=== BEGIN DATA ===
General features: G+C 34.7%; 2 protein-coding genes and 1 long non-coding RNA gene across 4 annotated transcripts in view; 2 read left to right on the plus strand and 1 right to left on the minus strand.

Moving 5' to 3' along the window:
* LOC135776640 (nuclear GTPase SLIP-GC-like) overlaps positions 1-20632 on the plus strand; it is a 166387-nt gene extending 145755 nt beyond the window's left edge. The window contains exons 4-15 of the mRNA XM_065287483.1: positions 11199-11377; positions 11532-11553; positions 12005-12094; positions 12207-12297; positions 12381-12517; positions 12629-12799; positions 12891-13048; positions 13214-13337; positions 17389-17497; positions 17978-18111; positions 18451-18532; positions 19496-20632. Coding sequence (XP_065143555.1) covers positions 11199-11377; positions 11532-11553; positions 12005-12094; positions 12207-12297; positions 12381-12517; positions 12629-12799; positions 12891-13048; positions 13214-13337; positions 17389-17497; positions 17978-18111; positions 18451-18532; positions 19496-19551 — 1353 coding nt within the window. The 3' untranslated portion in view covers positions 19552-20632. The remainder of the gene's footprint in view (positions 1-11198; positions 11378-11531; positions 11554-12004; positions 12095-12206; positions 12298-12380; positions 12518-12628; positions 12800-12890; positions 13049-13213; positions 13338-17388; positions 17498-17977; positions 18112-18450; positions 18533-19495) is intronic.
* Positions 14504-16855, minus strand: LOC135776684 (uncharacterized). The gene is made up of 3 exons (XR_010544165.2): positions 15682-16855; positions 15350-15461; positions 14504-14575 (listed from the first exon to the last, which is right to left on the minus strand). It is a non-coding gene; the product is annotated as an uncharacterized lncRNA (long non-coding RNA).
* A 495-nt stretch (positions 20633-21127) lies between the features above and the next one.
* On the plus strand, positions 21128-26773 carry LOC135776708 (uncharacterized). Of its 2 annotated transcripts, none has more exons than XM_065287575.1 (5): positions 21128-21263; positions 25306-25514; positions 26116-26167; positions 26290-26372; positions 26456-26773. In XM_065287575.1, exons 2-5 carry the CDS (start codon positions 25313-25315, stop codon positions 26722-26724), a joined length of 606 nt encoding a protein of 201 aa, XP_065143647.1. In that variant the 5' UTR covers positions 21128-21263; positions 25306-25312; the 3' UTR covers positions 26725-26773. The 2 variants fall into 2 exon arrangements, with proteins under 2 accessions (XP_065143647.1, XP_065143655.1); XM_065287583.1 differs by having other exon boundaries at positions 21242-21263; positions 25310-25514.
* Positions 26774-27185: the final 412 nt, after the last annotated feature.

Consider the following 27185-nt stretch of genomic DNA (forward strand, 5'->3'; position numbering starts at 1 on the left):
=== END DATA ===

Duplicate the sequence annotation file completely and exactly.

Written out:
General features: G+C 34.7%; 2 protein-coding genes and 1 long non-coding RNA gene across 4 annotated transcripts in view; 2 read left to right on the plus strand and 1 right to left on the minus strand.

Moving 5' to 3' along the window:
* LOC135776640 (nuclear GTPase SLIP-GC-like) overlaps positions 1-20632 on the plus strand; it is a 166387-nt gene extending 145755 nt beyond the window's left edge. The window contains exons 4-15 of the mRNA XM_065287483.1: positions 11199-11377; positions 11532-11553; positions 12005-12094; positions 12207-12297; positions 12381-12517; positions 12629-12799; positions 12891-13048; positions 13214-13337; positions 17389-17497; positions 17978-18111; positions 18451-18532; positions 19496-20632. Coding sequence (XP_065143555.1) covers positions 11199-11377; positions 11532-11553; positions 12005-12094; positions 12207-12297; positions 12381-12517; positions 12629-12799; positions 12891-13048; positions 13214-13337; positions 17389-17497; positions 17978-18111; positions 18451-18532; positions 19496-19551 — 1353 coding nt within the window. The 3' untranslated portion in view covers positions 19552-20632. The remainder of the gene's footprint in view (positions 1-11198; positions 11378-11531; positions 11554-12004; positions 12095-12206; positions 12298-12380; positions 12518-12628; positions 12800-12890; positions 13049-13213; positions 13338-17388; positions 17498-17977; positions 18112-18450; positions 18533-19495) is intronic.
* Positions 14504-16855, minus strand: LOC135776684 (uncharacterized). The gene is made up of 3 exons (XR_010544165.2): positions 15682-16855; positions 15350-15461; positions 14504-14575 (listed from the first exon to the last, which is right to left on the minus strand). It is a non-coding gene; the product is annotated as an uncharacterized lncRNA (long non-coding RNA).
* A 495-nt stretch (positions 20633-21127) lies between the features above and the next one.
* On the plus strand, positions 21128-26773 carry LOC135776708 (uncharacterized). Of its 2 annotated transcripts, none has more exons than XM_065287575.1 (5): positions 21128-21263; positions 25306-25514; positions 26116-26167; positions 26290-26372; positions 26456-26773. In XM_065287575.1, exons 2-5 carry the CDS (start codon positions 25313-25315, stop codon positions 26722-26724), a joined length of 606 nt encoding a protein of 201 aa, XP_065143647.1. In that variant the 5' UTR covers positions 21128-21263; positions 25306-25312; the 3' UTR covers positions 26725-26773. The 2 variants fall into 2 exon arrangements, with proteins under 2 accessions (XP_065143647.1, XP_065143655.1); XM_065287583.1 differs by having other exon boundaries at positions 21242-21263; positions 25310-25514.
* Positions 26774-27185: the final 412 nt, after the last annotated feature.

Consider the following 27185-nt stretch of genomic DNA (forward strand, 5'->3'; position numbering starts at 1 on the left):